Yesterday on the Bluprint blog, we took a look at how to sharpen a chisel, where we covered flattening and polishing the back of the chisel. Today, we’re finishing the job by working on the bevel of the chisel. The good news is that from here on out, you won’t have to deal with the back until you wear down that 1” of the chisel that you’ve polished up. This will take years.
The honing guide
The process of working on the bevel is similar to working on the back, but because the area of the bevel is so small, it is difficult to keep the chisel balanced on that area. This is where the honing guide comes in.
The honing guide is designed to hold a chisel at a consistent angle while sharpening. The lower the angle, the sharper your chisel will be. If you go too low, however, the edge will become less durable, and you’ll find yourself needing to touch up the chisel very frequently. 30º is a good overall bevel angle for a chisel.
To set the honing guide for 30º, you need 1-3/16” (30 mm) of the chisel sticking out of the honing guide. You could measure this distance with a ruler every time you need to resharpen the chisel, but there’s a far easier way.
Take two scrap pieces of wood, and make sure each one of them has one square edge. Make a mark on one of the scrap pieces that is 1-3/16” (30 mm) away from the square edge.
Then position the other piece of wood so that the square edge sits right on the line. Use glue and screws to hold everything in place. Label the jig so you know what it’s for.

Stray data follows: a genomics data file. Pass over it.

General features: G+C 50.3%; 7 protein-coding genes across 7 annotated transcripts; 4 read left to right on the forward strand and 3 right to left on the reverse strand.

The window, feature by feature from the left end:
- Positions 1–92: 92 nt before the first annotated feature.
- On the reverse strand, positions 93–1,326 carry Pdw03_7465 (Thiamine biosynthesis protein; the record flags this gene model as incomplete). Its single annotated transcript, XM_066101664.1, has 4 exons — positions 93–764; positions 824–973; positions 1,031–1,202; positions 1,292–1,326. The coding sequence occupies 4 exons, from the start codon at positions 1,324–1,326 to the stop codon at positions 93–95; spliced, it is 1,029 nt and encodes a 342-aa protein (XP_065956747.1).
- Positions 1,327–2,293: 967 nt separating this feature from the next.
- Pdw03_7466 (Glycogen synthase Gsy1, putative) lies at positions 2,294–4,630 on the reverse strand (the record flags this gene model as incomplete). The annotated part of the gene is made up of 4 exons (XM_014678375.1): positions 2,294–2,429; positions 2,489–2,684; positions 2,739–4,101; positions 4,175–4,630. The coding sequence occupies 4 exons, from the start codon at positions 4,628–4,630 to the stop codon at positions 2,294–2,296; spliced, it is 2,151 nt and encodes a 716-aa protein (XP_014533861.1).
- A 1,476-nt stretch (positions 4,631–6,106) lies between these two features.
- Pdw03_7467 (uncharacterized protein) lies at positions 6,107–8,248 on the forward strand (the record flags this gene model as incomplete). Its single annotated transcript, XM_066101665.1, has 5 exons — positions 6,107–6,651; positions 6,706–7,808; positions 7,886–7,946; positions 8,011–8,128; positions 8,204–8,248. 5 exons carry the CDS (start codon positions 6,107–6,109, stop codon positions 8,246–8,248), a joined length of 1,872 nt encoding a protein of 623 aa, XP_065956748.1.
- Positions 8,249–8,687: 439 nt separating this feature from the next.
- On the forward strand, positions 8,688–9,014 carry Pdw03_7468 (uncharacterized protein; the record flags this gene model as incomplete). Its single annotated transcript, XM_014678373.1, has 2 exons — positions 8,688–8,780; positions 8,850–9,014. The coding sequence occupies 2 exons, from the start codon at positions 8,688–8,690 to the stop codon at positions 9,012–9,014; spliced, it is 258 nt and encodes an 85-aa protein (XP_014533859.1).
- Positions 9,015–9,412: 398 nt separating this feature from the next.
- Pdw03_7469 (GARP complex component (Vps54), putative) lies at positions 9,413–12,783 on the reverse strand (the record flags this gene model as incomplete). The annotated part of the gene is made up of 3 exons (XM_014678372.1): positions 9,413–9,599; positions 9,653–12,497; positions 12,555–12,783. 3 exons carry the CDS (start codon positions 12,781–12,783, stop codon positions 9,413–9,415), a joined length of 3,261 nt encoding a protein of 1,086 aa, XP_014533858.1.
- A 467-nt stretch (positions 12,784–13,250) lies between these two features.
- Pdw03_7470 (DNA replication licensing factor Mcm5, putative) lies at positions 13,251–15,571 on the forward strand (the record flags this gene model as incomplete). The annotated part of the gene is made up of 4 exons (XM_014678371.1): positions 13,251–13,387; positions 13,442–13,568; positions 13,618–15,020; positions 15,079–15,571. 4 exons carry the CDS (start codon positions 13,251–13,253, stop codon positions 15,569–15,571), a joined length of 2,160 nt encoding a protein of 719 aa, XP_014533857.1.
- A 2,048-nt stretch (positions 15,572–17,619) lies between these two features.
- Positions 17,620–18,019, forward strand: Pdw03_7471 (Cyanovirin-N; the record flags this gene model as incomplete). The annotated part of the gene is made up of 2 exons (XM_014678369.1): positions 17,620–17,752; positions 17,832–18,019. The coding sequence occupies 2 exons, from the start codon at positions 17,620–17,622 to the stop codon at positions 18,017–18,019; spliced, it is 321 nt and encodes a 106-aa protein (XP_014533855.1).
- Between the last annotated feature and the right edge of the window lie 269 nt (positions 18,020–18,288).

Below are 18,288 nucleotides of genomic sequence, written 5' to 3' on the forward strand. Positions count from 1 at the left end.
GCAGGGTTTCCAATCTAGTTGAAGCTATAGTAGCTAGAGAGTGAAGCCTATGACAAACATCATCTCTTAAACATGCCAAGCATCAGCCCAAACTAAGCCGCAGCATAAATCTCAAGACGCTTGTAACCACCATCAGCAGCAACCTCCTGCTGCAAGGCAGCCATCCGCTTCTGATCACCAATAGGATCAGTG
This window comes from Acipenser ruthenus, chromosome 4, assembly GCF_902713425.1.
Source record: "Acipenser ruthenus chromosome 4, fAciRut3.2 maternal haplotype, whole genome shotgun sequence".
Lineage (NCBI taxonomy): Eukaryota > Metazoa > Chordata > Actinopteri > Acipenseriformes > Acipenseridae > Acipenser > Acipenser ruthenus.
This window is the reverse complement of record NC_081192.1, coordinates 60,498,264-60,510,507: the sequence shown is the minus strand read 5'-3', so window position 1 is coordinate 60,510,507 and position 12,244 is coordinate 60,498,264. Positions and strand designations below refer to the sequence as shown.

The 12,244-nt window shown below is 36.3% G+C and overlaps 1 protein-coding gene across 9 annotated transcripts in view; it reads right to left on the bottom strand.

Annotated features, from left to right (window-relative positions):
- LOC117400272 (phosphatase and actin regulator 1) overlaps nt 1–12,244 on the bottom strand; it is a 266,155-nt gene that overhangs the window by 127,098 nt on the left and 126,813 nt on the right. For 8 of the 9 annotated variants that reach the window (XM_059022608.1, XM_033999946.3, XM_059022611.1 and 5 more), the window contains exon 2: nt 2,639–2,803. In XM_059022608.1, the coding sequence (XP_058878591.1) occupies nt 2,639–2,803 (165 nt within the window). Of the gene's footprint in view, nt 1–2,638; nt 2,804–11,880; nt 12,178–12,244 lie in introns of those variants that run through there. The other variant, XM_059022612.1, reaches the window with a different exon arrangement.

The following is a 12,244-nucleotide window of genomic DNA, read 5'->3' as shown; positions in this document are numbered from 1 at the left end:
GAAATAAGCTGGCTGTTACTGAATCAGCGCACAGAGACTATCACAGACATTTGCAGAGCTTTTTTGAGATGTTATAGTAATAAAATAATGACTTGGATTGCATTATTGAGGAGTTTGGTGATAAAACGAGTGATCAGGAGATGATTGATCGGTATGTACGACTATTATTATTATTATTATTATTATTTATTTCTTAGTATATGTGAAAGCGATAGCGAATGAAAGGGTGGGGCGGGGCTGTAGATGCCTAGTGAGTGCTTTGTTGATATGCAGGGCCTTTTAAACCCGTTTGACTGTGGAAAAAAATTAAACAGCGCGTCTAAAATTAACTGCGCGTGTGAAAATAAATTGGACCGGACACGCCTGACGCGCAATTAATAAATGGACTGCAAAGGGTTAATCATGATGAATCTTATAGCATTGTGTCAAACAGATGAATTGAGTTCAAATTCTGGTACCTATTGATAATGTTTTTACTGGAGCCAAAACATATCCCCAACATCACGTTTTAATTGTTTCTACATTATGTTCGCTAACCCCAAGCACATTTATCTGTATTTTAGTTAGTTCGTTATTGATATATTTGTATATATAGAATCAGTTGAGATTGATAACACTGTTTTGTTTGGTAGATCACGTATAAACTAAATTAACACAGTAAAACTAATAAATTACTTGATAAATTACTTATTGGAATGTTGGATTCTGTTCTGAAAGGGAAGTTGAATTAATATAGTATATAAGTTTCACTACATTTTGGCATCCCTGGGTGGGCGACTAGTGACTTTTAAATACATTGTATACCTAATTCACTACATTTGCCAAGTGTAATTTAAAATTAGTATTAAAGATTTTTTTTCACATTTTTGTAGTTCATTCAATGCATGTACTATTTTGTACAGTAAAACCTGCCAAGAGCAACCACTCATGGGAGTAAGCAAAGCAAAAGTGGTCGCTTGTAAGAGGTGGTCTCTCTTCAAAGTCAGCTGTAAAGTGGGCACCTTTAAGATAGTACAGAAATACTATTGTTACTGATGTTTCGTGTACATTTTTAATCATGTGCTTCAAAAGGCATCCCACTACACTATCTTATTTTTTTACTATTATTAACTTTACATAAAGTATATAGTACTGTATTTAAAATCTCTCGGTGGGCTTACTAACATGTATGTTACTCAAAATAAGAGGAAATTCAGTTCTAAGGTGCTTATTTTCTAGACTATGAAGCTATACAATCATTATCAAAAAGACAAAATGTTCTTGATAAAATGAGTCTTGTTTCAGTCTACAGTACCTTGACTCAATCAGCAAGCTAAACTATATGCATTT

Now, when you use the honing guide, you can use this to set the chisel at the same distance every time. You can add additional blocks for different angles for different purposes.
Sharpening the bevel edge chisel
Make sure that the chisel is snugly held by the jig. Use a screwdriver to tighten the adjustment knob. You don’t want the chisel to come loose in the middle of this.
Take your chisel and honing guide, and use it to rub the bevel on your coarsest grit sharpening media. Put pressure near the cutting edge of the chisel to keep the chisel on your sharpening media. Just like you did with the back, take your time, and make sure the entire cutting edge is covered. Because this area is relatively small, this won’t take as much time as working on the back. If you want, use a magnifying glass to keep track of your progress.
Move on to the medium grit sharpening media. Just like when working on the back, if you took your time with the first step, this step will not take as long as the last one.
And finally, repeat the process with the honing guide on the fine grit sharpening media. After that, take a swipe or two of the back of the chisel on the fine grit sharpening media. If all went well, your chisel will be extremely sharp, and you will be able to pare off very fine shavings on the end of a board. This is the best proof that a chisel is really sharp.
What to do when your chisel becomes dull?
Using a sharp chisel is a joy, but the day will come when you need to resharpen the chisel. If that is the case, simply put the chisel in the honing guide with the setting jig, and work on the bevel again. You don’t have to rework the back side, since you set it up in the first part of this process. One day, when you wear down that first 1” of the chisel, you will have to address the back of the chisel again, but that will probably be years from now.